When my wife is out I worry, not about what she is doing or who she is with, but whether or not she is safe. There are many times when she loses track of time or thinks that because she’s out with a group she is safe. But it doesn’t work that way. As a spouse I believe it’s our jobs to keep each other updated on our whereabouts, exactly for the reasons many would figure it isn’t necessary. I want to know from her that she is safe. But up until recently, I can’t say I’ve been very good at expressing my concern. Typically, I’ve been a complete grouch by the time she gets in. She’s sensed my bad attitude immediately and things have just gone downhill from there. Sometimes she didn’t even make it home without incurring my wrath in the form of a string of angry texts. Regardless of the method, neither of us have gone to bed happy.
Then one day I decided to switch things up.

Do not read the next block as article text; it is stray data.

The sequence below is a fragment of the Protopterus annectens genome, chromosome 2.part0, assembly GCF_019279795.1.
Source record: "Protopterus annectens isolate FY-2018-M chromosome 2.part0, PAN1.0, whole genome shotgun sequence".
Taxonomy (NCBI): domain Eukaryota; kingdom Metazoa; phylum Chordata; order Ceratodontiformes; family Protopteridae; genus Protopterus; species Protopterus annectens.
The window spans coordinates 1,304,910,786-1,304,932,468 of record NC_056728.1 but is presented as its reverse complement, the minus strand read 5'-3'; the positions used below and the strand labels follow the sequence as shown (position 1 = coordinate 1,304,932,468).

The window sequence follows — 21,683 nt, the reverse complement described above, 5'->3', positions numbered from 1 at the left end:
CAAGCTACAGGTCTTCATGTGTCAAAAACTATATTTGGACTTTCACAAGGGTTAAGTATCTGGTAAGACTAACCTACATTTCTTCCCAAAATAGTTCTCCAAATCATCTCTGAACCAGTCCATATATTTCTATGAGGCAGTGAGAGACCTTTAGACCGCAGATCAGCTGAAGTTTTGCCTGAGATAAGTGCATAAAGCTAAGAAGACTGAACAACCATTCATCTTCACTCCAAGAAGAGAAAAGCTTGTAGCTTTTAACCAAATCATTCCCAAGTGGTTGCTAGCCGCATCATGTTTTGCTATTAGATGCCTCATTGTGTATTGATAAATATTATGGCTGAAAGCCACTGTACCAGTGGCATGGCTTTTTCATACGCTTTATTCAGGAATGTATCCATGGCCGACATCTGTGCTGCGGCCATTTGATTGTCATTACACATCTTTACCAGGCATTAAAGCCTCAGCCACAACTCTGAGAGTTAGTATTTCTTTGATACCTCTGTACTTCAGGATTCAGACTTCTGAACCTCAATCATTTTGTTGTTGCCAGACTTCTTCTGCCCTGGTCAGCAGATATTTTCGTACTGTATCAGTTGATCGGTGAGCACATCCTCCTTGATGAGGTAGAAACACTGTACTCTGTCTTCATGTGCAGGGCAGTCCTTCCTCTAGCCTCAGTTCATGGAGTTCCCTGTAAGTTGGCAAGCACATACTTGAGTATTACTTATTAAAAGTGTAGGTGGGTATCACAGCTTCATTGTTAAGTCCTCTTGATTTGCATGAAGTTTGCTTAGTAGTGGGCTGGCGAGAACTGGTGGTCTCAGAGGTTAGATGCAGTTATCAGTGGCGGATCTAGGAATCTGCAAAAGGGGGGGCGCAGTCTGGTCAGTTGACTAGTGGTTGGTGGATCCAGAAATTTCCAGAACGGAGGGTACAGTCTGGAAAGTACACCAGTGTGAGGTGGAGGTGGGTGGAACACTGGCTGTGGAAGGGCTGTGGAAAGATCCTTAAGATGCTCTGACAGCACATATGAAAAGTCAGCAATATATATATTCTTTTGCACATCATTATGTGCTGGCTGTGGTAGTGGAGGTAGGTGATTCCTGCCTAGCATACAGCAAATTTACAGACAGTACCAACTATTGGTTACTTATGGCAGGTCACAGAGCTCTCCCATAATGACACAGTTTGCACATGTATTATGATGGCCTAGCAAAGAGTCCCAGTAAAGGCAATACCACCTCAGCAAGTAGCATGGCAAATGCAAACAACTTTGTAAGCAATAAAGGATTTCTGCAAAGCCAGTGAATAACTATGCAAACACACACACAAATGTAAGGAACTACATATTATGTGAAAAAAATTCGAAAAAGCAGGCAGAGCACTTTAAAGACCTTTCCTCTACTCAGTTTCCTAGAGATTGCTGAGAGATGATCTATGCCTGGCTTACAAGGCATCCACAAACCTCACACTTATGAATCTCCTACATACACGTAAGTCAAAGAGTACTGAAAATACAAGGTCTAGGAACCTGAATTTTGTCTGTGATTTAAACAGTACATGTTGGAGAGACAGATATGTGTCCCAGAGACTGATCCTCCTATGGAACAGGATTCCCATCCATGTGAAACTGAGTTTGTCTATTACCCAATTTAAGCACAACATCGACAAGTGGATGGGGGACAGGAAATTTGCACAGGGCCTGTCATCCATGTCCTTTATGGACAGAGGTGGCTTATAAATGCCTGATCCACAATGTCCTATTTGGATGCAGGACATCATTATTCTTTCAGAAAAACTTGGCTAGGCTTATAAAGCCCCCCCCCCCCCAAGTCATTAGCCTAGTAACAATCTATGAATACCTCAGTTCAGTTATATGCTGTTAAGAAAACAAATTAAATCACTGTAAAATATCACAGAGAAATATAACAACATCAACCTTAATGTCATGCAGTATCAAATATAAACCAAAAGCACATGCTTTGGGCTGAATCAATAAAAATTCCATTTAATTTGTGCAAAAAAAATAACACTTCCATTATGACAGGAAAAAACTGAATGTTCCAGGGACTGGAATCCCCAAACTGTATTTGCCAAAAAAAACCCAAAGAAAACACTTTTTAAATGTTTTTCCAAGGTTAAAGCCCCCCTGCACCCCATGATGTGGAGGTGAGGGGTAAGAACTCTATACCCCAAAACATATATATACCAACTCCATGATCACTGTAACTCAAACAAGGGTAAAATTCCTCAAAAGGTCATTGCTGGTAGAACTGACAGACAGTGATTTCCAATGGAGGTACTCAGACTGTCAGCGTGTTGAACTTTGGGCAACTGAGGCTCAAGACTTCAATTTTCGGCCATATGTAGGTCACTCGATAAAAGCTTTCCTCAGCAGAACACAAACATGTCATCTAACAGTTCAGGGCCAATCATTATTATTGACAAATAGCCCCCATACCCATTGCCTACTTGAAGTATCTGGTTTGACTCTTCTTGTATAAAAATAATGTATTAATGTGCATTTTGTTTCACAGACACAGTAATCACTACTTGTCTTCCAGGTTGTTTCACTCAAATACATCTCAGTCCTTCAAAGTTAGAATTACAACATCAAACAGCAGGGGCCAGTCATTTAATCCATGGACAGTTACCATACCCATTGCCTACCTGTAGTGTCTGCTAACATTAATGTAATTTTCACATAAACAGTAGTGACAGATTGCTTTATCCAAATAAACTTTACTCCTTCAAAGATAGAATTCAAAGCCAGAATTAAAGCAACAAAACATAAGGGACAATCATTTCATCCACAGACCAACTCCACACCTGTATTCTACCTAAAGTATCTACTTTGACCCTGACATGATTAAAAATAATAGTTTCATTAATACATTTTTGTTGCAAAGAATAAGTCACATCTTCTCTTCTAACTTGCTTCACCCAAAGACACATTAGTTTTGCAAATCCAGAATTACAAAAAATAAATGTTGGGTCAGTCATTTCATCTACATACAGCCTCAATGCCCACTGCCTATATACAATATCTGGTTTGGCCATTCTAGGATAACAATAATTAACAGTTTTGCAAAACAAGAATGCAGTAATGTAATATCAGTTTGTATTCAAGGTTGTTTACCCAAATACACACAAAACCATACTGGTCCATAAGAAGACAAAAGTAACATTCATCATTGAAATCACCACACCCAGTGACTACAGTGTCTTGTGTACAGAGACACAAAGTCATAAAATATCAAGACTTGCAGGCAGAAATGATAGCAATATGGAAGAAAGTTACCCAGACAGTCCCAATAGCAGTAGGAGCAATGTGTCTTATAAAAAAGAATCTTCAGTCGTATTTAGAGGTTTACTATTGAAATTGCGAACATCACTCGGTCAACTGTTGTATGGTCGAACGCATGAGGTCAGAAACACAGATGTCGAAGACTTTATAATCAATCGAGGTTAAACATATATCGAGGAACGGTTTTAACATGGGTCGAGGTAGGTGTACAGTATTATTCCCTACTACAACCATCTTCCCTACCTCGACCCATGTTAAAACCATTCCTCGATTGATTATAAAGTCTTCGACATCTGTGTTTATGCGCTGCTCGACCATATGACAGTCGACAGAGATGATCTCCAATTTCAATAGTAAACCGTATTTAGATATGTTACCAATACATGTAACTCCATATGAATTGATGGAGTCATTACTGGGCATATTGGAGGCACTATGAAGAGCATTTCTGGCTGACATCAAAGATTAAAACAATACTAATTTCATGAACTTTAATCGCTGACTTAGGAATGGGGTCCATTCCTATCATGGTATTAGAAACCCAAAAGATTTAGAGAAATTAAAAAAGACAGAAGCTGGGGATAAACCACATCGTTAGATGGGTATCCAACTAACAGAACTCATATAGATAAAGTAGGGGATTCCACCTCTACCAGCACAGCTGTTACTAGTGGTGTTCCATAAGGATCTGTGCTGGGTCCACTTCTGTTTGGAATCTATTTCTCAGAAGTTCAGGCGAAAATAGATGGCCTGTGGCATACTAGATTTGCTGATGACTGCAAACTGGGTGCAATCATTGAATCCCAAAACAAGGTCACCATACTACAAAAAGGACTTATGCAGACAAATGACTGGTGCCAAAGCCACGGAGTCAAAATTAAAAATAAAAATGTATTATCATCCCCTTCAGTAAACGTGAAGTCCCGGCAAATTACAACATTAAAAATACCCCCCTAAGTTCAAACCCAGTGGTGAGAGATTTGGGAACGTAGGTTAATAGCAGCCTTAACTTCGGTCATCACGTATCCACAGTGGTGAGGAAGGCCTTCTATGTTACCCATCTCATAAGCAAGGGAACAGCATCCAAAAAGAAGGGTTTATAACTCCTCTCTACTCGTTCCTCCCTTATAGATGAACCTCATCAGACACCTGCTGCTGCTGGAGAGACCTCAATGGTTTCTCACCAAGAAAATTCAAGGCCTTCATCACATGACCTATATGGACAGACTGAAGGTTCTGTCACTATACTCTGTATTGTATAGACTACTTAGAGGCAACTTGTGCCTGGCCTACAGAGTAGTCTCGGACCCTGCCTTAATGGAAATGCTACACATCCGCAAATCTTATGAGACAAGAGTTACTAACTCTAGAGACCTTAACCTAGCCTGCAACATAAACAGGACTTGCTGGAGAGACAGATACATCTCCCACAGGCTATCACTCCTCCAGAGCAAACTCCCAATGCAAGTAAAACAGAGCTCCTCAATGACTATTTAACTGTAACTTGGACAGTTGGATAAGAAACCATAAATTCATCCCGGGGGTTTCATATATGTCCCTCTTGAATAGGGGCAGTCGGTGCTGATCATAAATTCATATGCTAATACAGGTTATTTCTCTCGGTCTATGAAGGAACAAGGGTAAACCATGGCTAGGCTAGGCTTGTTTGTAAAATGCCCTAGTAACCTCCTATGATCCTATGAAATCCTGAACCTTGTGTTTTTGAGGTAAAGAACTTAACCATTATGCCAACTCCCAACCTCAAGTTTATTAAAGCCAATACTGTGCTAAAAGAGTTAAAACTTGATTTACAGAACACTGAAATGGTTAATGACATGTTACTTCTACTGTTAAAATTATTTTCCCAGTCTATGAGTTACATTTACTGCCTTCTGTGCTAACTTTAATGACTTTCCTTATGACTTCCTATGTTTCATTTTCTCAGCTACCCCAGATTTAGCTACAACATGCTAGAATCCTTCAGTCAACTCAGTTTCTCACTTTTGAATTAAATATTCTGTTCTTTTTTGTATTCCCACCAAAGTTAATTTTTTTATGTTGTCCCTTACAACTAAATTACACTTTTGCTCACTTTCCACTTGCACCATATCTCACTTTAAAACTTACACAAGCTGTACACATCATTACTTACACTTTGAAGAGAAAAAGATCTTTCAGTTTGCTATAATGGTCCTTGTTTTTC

Recently my wife was out at a networking dinner with her associates, and I did everything that I always do: cleaned the house and put the kids to bed — well I made the big one go to bed. But this time I added a couple steps:
- I didn’t contact her repeatedly while she was out, and
- Close to the time she said she was coming home I lit a candle and set out a bottle of unopened wine and two glasses and left it on the kitchen table so the presentation would be waiting for her when she came through the front door.
It was well received.
What made the difference? I welcomed her home. It was all over my face that she was missed while she was gone. We ate (crackers and proscuitto), drank and happily discussed her evening out. This is not a reward for not letting me know that she is safe. Rather an acknowledgment that on my end there was room for improvement.
If you’ve never considered greeting your wife at the door with something romantic, and I mean romantic not sexual, you should try it. You might be surprised by the response you receive.
BMWK – Have you ever taken Eric’s approach, by making positive changes in order to address issues in your marriage?